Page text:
The Birth of Top 40 Radio

Todd Storz and KOWH Omaha

Robert Todd Storz is commonly credited with inventing the Top 40 Radio format in the early 50's when he owned KOWH, an Omaha radio station. The story goes that while sitting with an employee at a diner near his station, he noticed that the waitresses kept playing the same popular songs over and over on the jukebox each time they got a tip. Figuring that this observation might give KOWH a bit of an advantage in attracting listeners, he implemented a new music format of just the hits, over and over..
In 1949, Todd Storz purchased a daytime station in Omaha, Nebraska. At the time, block programs and network entertainment shows were the norm for successful radio and music was a fill or part of a variety show.

The use of recorded music on the radio was severely restricted by the American Federation of Musicians. But the control of the AFM declined rapidly as the 50's began, and requirements to have station musicians was soon eliminated.

The background is sometimes fuzzy, with different and highly anecdotal story lines, but the fact is clear that KOWH was the first station to base its programming exclusively on the top hits of the moment, with no other programming breaking up the constant rotation of the same few dozen songs.

In 1951, the leader was WOW, followed by KFAB. This ad from the Broadcasting Yearbook from the edition prior to the debut of KOWH as a Top 40 station shows how the market looked "before Top 40."

... and After.

Here is an ad from the next year's edition of the Yearbook with KOWH taking the crown for most listening. Not only was this an amazing feat, it is all the more interesting because KOWH only operated from sunrise to sunset. Those WOW "Listening habits 27 years in the making" fell in just months.

And even later...

The ratings continued to hold for another year. This is from the 1954 Broadcasting Yearbook edition.

Some say that Storz commissioned a study about radio listening habits with a local university, others say that he saw an already finished study. But the supposed study, whoever paid for it, reportedly said that people, at the dawn of the television era, listened to the radio in their majority to hear music.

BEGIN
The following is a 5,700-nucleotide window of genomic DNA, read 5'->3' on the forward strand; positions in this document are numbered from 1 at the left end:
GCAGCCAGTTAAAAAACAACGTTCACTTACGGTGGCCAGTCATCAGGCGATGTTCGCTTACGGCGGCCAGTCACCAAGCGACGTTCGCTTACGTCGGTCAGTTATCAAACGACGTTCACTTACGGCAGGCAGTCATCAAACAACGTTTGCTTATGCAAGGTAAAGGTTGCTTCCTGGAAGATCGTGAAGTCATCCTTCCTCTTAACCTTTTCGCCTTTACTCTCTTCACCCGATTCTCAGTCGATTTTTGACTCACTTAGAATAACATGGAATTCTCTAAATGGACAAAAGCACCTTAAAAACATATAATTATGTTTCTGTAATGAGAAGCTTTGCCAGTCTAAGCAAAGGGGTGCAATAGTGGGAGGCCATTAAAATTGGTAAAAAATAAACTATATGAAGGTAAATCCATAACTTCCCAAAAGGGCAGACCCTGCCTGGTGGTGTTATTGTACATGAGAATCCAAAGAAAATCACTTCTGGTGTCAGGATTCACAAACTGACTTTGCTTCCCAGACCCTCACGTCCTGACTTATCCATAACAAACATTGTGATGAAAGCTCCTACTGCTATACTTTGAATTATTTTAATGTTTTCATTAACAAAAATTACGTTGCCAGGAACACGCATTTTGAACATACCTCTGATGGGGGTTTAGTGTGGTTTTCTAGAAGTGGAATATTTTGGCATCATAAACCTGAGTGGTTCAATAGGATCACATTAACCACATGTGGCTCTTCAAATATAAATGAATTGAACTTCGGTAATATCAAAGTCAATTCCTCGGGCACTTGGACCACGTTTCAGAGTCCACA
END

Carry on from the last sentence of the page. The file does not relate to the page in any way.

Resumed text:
Yet others say there was no such study. They say that the idea for Top 40 was generated by watching people select songs at a diner.

Whatever the inspiration might have been, Storz' own anecdotal experience showed that people liked to hear the same "big songs" over and over. One version of that experience has him observing juke box play and noting that the same few songs got most of the play.

The facts are that Todd Storz came up with the idea of playing the same songs, all day long, with no other programs, features or interruptions.

Your webmaster for this site was 18 in 1964 and was building South America's first Top 40 station in Quito, Ecuador. On an April 10 layover in Miami when returning from an equipment buying trip, I visited WQAM and was introduced to Todd Storz. He gave me several hours of friendly instruction in how to do Top 40 right; what he told me worked and my station debuted at #1. So in my mind, there is no question about Mr. Storz' authenticity, knowledge and genius.

Todd Storz died of a stroke just two days after I met him.

Click to read the Television Magazine article about Storz and his stations
May, 1957
Richard Fatherly, who passed in 2011, worked with Todd Storz.  He later produced several narratives about the Storz stations. In correspondence, Mr. Fatherly furthered my anecdotal knowledge of the Storz story and provided me with the following MP3 audio files.

Click: Richard Fatherly's documents.

The audio segments are streamable by clicking any of these:

Click: The Todd Storz Revolution - Radio's Happiest Broadcasters #1

Click: The Todd Storz Revolution - Radio's Happiest Broadcasters #2

Click: The Todd Storz Revolution - Radio's Happiest Broadcasters #3

Click: The Todd Storz Revolution - Radio's Happiest Broadcasters #4

Click: The 1958 DJ Convention

Click: The Radio Revolution

So, at some moment in or around about August of 1951 KOWH became the first all current hits station.

Among the early Top 40 stations was KLIF in Dallas, where Gordon McLendon launched his own broadcast empire.

KOWH Advertisements
Rather than narrate the much discussed creative process behind KOWH, I thought it would be more interesting to show what happened after the format made it through its first ratings book. Here are some of the early ads... starting in February, 1953 just a month after the first full year of ratings was released.

A series of similarly themed ads followed, and here are some from 1952 to 1955. Click on any of them to see a larger version. There are "hidden" mouse-over forward and back arrows on the right and left that are activated by mousing over them.

By 1954, WTIX in New Orleans and WHB in Kansas City had been added but the theme was the same.
There are many more ads and they later feature additional stations like WQAM, KXOK and WDGY and KOMA that were added to the group. The search feature of this website will find many references to Todd Storz. Here is a link to a search that will give you several hundred KOWH references. Click on the picture of Mr. Storz to see them.

Or, if you want to search for the other stations, click the magnifying glass below to go to the Broadcasting Magazine search page and enter search terms like "Storz" or "WQAM" to read further about what started the rebirth of radio. I'd suggest limiting the search to the 50's or even to 1951, 1952, 1953 and 1954 to reduce the quantity of links you will generate. You may also want to search other magazines on the site such as Sponsor, Radio Daily, and USA Radio